Since leaving a corporate position last winter, I’ve had some time to consider myself and my talents apart from a ready-made title. How much simpler it is to walk into a job with defined objectives and expectations, set hours, and pay. I say simpler—not because the job was easy; it wasn’t—but because it did not require me to lay my truest self on the line.
In the words of poet David Whyte, “What you can plan is too small for you to live.”
Such relief in these words. Because discontent in a career that from the outside looks solid, can be confusing. Shouldn’t I feel more grateful? Aren’t there people who’d like to have what I do?
And under that relief, I sense something well, devastating. Most of us feel greater ease pursuing careers that our culture offers up on job boards. We can summon the willpower to write the resume, tick the boxes, show up for the interview, excel in the position. It’s easier to fit ourselves into a job that someone else wrote for us than to pursue the truest form of our own work.
The truest form of our own work does not have to be a career; we all have bills to pay. But in my experience, it does need to find some measure of expression. Discontent arises when there is little room for what is unplanned.
What happens when you recall the inklings of work that might set your soul on fire? When dreams resurface or reveal themselves anew? An unrealized vocation in music, an unwritten novel, a wish to be a yoga teacher, clothing designer, or pastry chef. These are the callings that live quietly inside us, biding time while we accomplish safer things.
“When you risk yourself for your core dream, the stakes are magnified,” says Whyte. Even taking a small step in the direction of a dream can feel paralyzing. Because who would you be if you failed at this essential thing?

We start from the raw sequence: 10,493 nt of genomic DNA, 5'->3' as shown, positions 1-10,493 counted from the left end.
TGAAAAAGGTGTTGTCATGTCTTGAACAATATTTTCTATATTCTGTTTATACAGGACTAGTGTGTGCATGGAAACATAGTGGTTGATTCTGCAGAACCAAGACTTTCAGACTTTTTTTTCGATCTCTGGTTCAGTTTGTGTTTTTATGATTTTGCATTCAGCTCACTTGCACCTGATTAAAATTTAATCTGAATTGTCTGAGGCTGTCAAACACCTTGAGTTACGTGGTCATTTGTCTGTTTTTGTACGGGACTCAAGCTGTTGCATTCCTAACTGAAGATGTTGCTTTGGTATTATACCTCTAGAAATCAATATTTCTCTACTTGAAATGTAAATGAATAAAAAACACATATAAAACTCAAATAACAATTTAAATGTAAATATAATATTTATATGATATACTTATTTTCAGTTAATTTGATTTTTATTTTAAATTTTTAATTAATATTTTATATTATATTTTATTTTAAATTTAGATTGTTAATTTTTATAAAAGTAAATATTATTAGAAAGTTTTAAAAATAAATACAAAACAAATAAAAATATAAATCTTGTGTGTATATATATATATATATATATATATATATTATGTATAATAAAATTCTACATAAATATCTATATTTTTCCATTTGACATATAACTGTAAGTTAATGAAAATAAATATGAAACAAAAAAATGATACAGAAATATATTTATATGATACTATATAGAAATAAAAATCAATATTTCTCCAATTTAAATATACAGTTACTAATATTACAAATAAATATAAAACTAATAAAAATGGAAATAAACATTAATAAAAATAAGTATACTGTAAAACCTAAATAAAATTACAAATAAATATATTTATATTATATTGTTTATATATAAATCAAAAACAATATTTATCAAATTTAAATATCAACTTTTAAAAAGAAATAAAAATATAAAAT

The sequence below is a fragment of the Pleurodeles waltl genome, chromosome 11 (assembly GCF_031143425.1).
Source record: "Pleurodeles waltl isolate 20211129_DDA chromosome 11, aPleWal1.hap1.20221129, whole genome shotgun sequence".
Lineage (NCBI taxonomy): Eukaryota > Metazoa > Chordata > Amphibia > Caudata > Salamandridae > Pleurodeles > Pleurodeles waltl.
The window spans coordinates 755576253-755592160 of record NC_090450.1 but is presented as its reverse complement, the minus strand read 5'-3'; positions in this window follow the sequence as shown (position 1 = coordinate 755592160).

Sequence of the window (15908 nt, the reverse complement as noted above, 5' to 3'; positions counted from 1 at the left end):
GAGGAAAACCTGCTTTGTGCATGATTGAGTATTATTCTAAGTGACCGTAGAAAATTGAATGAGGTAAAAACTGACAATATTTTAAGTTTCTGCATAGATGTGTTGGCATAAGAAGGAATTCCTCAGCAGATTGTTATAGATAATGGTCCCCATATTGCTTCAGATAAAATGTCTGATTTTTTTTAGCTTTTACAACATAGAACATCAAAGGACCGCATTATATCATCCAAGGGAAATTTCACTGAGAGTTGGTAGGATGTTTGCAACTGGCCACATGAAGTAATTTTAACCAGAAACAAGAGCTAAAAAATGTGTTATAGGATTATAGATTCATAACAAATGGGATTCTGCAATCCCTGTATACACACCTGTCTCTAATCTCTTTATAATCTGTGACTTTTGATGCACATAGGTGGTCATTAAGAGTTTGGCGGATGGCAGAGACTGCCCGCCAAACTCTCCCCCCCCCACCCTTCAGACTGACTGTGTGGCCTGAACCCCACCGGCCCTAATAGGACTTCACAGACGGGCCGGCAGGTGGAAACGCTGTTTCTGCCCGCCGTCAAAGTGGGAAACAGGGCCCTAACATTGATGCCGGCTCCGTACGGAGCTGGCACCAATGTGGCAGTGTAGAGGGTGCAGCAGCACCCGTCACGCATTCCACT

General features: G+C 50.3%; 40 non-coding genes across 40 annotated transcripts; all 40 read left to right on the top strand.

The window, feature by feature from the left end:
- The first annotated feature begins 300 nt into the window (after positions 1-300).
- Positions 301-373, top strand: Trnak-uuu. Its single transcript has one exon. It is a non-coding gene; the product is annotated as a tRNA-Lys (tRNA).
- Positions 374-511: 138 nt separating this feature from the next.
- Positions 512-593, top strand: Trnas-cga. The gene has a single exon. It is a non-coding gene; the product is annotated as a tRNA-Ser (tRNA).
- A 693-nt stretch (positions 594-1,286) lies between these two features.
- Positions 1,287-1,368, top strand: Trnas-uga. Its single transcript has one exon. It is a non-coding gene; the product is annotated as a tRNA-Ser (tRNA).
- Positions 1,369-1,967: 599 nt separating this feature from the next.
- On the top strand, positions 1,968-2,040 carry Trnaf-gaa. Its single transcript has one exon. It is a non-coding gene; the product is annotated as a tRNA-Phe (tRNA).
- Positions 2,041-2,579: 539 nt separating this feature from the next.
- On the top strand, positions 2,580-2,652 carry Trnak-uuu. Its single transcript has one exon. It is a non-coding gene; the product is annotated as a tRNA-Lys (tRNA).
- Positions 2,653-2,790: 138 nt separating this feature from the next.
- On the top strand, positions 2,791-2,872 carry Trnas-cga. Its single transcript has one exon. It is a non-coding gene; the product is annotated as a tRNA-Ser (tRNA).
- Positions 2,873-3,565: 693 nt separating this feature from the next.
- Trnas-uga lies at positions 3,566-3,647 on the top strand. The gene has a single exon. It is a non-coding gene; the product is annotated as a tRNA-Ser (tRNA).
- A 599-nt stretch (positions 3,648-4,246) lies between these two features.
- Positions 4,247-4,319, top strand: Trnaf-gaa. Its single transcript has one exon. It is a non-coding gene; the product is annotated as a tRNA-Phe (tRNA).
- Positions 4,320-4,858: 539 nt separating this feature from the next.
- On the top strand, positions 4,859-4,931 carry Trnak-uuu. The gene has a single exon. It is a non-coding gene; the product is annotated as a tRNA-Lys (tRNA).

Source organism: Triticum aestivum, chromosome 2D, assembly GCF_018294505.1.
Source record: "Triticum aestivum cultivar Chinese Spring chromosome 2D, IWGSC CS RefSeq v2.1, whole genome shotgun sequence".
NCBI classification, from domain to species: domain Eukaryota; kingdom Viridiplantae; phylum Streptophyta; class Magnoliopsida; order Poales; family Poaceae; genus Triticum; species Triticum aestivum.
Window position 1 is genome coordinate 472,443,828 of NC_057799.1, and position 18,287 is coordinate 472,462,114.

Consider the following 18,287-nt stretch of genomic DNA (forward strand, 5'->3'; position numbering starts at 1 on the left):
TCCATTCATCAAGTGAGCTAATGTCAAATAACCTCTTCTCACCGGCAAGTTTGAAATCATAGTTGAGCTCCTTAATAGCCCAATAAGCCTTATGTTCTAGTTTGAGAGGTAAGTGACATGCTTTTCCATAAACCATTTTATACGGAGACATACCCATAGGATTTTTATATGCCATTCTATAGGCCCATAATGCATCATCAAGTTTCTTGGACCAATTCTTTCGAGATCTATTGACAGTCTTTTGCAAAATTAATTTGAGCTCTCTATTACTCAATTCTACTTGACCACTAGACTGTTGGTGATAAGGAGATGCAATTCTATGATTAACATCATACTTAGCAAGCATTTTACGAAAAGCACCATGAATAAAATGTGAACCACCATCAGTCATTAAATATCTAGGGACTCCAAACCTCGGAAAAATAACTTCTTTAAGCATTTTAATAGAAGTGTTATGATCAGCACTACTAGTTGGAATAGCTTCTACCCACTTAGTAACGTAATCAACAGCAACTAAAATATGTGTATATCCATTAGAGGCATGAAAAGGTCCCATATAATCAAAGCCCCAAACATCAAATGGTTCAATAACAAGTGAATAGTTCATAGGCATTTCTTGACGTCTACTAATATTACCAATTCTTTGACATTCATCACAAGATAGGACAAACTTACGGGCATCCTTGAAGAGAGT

To live authentically, to pursue truly one’s heart’s desire is the bravest act of all.
We may have more than one dream that stirs the soul. The point is not to drop everything recklessly. In the beginning, we may not even remember our dreams. But as they return to us, we can honor them with courage, however small those acts of bravery may be. Because it’s only when we step into our fear—shaky as we will feel—that we find our feet still underneath us.
I have recently resurrected a manuscript that’s been in a drawer for eight years. I wish I could say entering back into novel writing has been smooth sailing. My creative mind was rusty, and my confidence was too.
But when I finished a new draft a few weeks ago, I felt as though I’d kept a promise to myself—one that I’d made a long time ago, maybe even when I was a young girl.
I’m about to begin revisions to that new draft, and I’m petrified again. Why? Because this work matters to me deeply. It is very close to me; it is me.
David Whyte asks in his poem, What to Remember When Waking:
What shape waits in the seed of you
to grow and spread its branches
against a future sky?
I hope you’ll watch and listen for it, and then be brave in stepping toward it
Lisa Groen is a writer and listener for people in transition. Her course, Figuring Out What’s Next, helps people identify the first step to take in a life transition. If this blog post appeals to you, check out the course. I wrote it for you.